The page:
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The Hive Mind of the Internet is Nothing Like the Borg

I'm going to take a break from art blogging to write about something that occurred to me at dinner tonight: the hive mind of the Internet is nothing like the Borg. So, if you're nerdy like me and remember the Star Trek episodes from the 90s, you are already familiar with the Borg. If not, here's a quick primer: The Borg are a super-creepy community of half-cyborg half-biped creatures that fly around the known universe in a mechanical cube trying to "assimilate" all humanoid races into Borg. A Borg person is connected through computer chips and tubes to a "queen" Borg who does all the thinking for them -- basically she's a parasitic organism that increases her influence by making clone-like zombies of herself that can all think and act in unison to carry out her will.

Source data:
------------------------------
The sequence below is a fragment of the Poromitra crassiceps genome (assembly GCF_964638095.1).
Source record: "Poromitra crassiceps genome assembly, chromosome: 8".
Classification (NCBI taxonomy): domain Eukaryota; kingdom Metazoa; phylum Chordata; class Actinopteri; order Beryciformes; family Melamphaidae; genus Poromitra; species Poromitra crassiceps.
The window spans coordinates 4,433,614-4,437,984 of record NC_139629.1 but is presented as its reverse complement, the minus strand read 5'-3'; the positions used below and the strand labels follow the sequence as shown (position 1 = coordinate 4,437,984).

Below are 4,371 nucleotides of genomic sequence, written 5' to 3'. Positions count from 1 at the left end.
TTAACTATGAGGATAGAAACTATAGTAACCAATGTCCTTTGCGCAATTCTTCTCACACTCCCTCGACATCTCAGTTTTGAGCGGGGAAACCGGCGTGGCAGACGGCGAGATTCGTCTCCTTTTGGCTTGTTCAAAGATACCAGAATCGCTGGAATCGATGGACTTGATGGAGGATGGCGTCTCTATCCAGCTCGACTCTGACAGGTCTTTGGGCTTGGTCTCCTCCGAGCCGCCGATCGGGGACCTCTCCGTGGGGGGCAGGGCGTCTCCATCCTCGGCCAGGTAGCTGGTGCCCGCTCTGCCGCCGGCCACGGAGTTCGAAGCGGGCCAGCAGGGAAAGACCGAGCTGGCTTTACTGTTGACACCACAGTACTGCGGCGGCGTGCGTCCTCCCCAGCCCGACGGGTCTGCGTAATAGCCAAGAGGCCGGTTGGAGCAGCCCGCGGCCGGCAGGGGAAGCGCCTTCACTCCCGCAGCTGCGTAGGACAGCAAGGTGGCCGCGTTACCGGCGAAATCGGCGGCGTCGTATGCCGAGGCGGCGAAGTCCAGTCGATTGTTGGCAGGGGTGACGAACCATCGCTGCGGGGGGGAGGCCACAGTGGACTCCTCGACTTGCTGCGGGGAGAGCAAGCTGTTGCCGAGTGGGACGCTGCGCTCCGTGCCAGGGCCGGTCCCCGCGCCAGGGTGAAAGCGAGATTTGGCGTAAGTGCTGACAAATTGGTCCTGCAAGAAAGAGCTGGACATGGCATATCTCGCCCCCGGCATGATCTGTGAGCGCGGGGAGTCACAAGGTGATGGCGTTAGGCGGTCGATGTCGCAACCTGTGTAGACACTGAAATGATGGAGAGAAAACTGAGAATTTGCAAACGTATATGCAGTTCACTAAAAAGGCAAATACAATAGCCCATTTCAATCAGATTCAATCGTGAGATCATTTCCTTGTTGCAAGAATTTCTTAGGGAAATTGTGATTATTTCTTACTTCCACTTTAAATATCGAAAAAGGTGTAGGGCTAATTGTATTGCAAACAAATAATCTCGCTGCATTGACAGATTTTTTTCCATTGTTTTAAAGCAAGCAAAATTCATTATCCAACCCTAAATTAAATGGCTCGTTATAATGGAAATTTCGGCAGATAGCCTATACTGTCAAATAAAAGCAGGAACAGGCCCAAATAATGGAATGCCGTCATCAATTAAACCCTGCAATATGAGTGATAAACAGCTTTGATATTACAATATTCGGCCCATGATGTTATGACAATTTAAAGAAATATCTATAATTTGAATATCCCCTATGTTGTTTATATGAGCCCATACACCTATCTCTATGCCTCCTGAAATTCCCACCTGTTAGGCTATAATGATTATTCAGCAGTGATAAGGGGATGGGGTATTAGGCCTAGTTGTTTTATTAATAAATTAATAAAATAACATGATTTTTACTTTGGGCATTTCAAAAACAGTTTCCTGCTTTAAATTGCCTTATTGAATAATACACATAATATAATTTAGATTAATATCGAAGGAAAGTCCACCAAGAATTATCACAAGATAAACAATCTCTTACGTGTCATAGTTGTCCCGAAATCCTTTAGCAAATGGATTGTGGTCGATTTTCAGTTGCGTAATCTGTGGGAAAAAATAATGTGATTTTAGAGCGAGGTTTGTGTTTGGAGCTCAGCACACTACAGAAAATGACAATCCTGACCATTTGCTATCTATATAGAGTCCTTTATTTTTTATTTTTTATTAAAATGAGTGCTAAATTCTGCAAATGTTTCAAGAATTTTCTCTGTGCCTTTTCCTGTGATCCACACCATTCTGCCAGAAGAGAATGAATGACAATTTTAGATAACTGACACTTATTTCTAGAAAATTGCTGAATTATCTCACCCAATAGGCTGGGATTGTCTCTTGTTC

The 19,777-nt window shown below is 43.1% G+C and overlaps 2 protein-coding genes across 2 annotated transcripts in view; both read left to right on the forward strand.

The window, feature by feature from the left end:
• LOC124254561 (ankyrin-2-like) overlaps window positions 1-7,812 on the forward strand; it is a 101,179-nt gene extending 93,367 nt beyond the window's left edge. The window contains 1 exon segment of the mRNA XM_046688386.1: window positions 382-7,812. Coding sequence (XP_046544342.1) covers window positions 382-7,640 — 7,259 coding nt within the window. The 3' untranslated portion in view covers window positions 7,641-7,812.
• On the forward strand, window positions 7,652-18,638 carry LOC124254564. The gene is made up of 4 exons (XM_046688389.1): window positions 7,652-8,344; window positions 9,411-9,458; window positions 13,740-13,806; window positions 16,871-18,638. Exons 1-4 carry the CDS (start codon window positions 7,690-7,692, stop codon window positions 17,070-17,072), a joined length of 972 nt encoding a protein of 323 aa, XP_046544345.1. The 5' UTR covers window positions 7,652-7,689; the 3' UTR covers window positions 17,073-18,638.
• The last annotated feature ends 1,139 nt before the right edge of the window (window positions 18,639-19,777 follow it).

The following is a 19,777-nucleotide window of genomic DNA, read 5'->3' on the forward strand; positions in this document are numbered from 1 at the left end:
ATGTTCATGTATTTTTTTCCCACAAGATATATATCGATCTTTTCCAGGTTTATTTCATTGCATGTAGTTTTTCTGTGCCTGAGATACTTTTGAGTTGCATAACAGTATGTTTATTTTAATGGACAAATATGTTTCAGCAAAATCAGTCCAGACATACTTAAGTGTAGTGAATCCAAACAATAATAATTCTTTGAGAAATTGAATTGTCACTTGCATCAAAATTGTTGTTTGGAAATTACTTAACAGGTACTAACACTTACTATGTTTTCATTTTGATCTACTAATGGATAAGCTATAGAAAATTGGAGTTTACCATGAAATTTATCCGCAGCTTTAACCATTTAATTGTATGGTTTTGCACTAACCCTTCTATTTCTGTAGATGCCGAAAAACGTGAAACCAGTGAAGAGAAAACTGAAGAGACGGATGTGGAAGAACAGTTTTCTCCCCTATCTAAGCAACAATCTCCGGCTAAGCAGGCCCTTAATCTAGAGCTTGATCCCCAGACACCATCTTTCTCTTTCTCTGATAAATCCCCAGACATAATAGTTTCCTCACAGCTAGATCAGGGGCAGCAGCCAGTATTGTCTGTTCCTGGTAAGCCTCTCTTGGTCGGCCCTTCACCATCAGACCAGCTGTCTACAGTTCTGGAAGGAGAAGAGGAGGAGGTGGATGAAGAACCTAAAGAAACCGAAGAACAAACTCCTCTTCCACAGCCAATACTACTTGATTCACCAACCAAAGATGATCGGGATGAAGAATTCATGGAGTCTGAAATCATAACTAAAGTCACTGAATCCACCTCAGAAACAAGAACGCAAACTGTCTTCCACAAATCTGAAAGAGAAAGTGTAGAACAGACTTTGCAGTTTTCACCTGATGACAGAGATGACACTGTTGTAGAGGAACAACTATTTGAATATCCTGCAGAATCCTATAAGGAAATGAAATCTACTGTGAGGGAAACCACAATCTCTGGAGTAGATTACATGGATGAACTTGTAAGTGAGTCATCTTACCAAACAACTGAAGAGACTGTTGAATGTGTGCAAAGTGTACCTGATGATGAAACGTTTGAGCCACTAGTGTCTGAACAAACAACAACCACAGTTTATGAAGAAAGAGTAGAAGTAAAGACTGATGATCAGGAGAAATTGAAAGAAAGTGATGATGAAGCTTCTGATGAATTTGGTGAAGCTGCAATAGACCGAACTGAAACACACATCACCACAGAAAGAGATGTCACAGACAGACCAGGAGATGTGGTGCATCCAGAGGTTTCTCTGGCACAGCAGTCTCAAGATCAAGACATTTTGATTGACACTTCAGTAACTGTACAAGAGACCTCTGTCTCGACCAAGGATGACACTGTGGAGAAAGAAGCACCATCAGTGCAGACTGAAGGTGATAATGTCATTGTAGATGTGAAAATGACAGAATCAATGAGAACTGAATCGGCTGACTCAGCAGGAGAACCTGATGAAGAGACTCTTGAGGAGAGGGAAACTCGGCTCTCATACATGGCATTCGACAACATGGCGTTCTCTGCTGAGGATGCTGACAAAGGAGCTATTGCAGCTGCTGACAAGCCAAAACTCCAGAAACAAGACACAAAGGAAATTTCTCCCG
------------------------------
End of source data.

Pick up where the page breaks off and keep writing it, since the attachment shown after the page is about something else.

Anyhow, a few years ago, philosophers and random bloggers were floating around the idea that humanity was destined to first physically merge with computers and then, second, form a collective consciousness called an Omega Point (for example, see this blog entry from 2007: This theory is related to the idea of a Technological Singularity. Remember the giant glowing baby that the main character "evolved" into at the ending of Space Odyssey: 2001? It's kind of like that, but with Borg, everybody thinks as one, overtones. The idea always struck me as interesting, if a bit silly. So today, as I was thinking about memes, it became clear to me that the mechanisms of social media do not wipe out human individuality at all. Instead, the Internet allows single individuals to have greater influence than they ever have before. Unlike the Borg who "think" whatever the Queen thinks and say whatever she says, the echo chamber of the Internet is highly dependent upon masses of individuals who each uniquely decide whether something is worth repeating or not. Memes survive and are repeated, partially because a meme itself is "sticky" -- memorable, simple, and interesting in some way (cat videos), but also because massive amounts of unrelated individual gatekeepers see things online and then either repeat them or leave them to languish in obscurity. Interestingly, the Human Megaphone created by Occupy protesters is actually the opposite of how social media works. One protester yells "human megaphone." Other protesters repeat "human megaphone" and then all the repeaters listen for what the first protester says next so that they can repeat the phrase over and over at a loud volume until the whole crowd is saying it. The reason this method of disseminating information is so effective is because all the protesters have homogeneous interests to some extent and have informally agreed to support and promote each others efforts. In other words, there are no gatekeepers, only repeaters. In the wild world of the Internet no such agreement exists. People will only repeat what they want to repeat; there is no unifying goal nor shared beliefs. In summation, the hive mind of the Internet looks a lot more like this:

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